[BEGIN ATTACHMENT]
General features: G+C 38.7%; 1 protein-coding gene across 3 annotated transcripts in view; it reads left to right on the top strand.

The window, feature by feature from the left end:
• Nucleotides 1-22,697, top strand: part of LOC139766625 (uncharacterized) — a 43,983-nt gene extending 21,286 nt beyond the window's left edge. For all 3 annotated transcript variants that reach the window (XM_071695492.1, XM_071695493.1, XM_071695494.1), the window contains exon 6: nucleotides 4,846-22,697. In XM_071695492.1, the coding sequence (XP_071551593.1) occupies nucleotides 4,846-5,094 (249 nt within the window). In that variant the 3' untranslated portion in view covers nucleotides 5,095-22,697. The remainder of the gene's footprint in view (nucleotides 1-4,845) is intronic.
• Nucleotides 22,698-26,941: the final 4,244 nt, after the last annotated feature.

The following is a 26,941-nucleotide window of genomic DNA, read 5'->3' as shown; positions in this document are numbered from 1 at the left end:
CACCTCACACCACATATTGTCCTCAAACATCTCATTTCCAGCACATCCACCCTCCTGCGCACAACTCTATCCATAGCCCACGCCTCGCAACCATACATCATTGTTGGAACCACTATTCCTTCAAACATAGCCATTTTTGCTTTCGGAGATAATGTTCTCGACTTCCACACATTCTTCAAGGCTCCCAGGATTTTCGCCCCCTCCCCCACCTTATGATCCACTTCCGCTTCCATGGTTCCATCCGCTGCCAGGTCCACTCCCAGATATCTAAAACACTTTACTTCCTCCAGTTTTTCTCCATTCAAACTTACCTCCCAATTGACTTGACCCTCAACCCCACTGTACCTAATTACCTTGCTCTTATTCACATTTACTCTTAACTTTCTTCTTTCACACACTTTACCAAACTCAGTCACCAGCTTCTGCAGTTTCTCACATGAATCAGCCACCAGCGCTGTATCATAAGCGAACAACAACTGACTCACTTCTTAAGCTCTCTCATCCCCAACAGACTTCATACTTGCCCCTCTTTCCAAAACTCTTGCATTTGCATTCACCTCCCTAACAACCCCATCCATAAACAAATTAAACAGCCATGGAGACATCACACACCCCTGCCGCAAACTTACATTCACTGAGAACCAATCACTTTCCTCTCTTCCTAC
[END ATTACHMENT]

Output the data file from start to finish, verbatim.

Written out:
General features: G+C 38.7%; 1 protein-coding gene across 3 annotated transcripts in view; it reads left to right on the top strand.

The window, feature by feature from the left end:
• Nucleotides 1-22,697, top strand: part of LOC139766625 (uncharacterized) — a 43,983-nt gene extending 21,286 nt beyond the window's left edge. For all 3 annotated transcript variants that reach the window (XM_071695492.1, XM_071695493.1, XM_071695494.1), the window contains exon 6: nucleotides 4,846-22,697. In XM_071695492.1, the coding sequence (XP_071551593.1) occupies nucleotides 4,846-5,094 (249 nt within the window). In that variant the 3' untranslated portion in view covers nucleotides 5,095-22,697. The remainder of the gene's footprint in view (nucleotides 1-4,845) is intronic.
• Nucleotides 22,698-26,941: the final 4,244 nt, after the last annotated feature.

The following is a 26,941-nucleotide window of genomic DNA, read 5'->3' as shown; positions in this document are numbered from 1 at the left end:
CACCTCACACCACATATTGTCCTCAAACATCTCATTTCCAGCACATCCACCCTCCTGCGCACAACTCTATCCATAGCCCACGCCTCGCAACCATACATCATTGTTGGAACCACTATTCCTTCAAACATAGCCATTTTTGCTTTCGGAGATAATGTTCTCGACTTCCACACATTCTTCAAGGCTCCCAGGATTTTCGCCCCCTCCCCCACCTTATGATCCACTTCCGCTTCCATGGTTCCATCCGCTGCCAGGTCCACTCCCAGATATCTAAAACACTTTACTTCCTCCAGTTTTTCTCCATTCAAACTTACCTCCCAATTGACTTGACCCTCAACCCCACTGTACCTAATTACCTTGCTCTTATTCACATTTACTCTTAACTTTCTTCTTTCACACACTTTACCAAACTCAGTCACCAGCTTCTGCAGTTTCTCACATGAATCAGCCACCAGCGCTGTATCATAAGCGAACAACAACTGACTCACTTCTTAAGCTCTCTCATCCCCAACAGACTTCATACTTGCCCCTCTTTCCAAAACTCTTGCATTTGCATTCACCTCCCTAACAACCCCATCCATAAACAAATTAAACAGCCATGGAGACATCACACACCCCTGCCGCAAACTTACATTCACTGAGAACCAATCACTTTCCTCTCTTCCTAC